Arcam Alpha 3 Left Channel broken... - diyAudio
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Old 21st April 2008, 07:17 PM   #1
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Default Arcam Alpha 3 Left Channel broken...

I have an old Arcam Alpha 3 which has served me well for the best part of 15-odd years now, but unfortunately it's not on it's way out.

Now I'm relatively electronically adept, but more of a specialist in the digital realm than analogue audio stuff, so while I can safely wield a multimeter and test various things, I'm not exactly sure what I'm really looking for with this (possibly worth getting it to a specialist, or just replace it, I know!).

Anyway, the problem is this...

It started off with a very quiet scratchy/crackly noise on the left channel (the one that's blown), which was annoying so I switched the amp off for a while.

After turning it back on the following day, all was working fine, but after a while a pop/thud was heard, and then the output from that speaker was a low-volume hum - the same sort of hum that you get with an earth conflict. After a few seconds, another pop and the music continues... an so on.

I've tested the various combinations of inputs and headphone/speaker output, and the problem remains the same - so the problem lies somewhere in the power amp circuitry.

Following on from this, the amp has now started emitting the usual 'something electronic is getting hot' smell, although on inspection of the board and components, there's nothing obviously burnt yet... but from that point I've left it off until I can work out what to do (I don't really want to power it up and damage anything else beyond repair if I can help it).

I have obtained the service manual and schematics from Arcam, and this is where my knowledge breaks down. While I can stick a multimeter on the various test points labelled on the schematic, I'm not exactly sure what I'm looking for in order to determine what's gone/going wrong.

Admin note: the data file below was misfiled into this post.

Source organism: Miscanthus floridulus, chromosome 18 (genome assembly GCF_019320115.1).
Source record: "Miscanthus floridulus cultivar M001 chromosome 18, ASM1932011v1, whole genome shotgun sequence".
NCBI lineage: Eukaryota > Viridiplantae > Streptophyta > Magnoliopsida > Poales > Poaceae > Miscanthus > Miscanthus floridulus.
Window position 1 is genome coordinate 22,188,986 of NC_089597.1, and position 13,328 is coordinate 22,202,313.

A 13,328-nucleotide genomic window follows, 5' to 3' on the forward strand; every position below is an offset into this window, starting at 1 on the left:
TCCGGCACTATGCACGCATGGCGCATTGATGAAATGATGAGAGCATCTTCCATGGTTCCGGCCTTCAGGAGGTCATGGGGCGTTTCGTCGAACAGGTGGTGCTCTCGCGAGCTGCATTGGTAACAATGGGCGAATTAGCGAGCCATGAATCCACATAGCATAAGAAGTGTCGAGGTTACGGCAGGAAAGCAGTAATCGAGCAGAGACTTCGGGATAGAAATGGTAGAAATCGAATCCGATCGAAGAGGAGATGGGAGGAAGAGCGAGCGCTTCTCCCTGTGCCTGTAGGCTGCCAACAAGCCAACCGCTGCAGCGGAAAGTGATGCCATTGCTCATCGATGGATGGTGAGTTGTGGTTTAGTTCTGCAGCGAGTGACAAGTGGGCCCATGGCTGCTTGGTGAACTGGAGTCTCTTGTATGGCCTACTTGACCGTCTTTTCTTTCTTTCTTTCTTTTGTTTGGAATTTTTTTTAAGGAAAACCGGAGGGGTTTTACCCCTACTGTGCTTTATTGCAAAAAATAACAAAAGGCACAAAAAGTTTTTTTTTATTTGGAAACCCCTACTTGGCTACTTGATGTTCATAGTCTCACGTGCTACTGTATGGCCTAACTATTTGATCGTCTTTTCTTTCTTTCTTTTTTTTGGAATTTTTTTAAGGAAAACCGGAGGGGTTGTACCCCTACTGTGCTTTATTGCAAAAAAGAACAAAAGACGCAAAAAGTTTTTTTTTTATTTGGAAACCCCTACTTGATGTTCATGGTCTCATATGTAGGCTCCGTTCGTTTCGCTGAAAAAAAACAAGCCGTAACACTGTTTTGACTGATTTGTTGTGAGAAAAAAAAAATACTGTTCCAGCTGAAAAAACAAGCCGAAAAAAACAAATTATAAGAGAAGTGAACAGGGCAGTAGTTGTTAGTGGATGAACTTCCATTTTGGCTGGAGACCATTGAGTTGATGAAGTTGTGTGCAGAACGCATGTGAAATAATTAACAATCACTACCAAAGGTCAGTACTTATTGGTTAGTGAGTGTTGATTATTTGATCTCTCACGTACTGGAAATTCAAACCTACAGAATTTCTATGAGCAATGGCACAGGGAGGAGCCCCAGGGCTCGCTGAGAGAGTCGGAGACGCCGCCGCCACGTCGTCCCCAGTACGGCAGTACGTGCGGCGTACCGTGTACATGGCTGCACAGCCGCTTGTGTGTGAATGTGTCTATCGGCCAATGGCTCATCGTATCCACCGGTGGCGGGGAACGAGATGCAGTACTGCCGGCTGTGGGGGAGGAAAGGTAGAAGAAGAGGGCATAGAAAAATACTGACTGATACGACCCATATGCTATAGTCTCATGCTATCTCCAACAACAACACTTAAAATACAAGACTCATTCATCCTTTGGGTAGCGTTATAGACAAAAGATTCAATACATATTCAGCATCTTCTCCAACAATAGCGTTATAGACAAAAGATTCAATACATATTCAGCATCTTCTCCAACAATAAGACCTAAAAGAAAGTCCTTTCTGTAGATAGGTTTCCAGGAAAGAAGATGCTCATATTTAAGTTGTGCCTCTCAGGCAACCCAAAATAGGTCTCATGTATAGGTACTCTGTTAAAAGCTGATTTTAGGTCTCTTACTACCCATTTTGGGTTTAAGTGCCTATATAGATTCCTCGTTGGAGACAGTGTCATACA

Does anyone have any hints/ideas, or am I really going to be better off taking it to a specialist?

Wayne
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Old 22nd April 2008, 03:03 AM   #2
Leolabs is offline Leolabs  Malaysia
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Start with checking PCB solder joints first.
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Old 22nd April 2008, 10:28 AM   #3
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A close inspection of all the solder joints all appears fine. None look to be dry.
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Old 22nd April 2008, 11:28 AM   #4
Mooly is offline Mooly  United Kingdom
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If you can post the circuit, can help more !
Regards Karl
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Old 22nd April 2008, 12:32 PM   #5
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It's too large to attach, but I've uploaded the service manual including the circuit schematics here: Alpha Service Manual

Wayne
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Old 22nd April 2008, 04:23 PM   #6
Mooly is offline Mooly  United Kingdom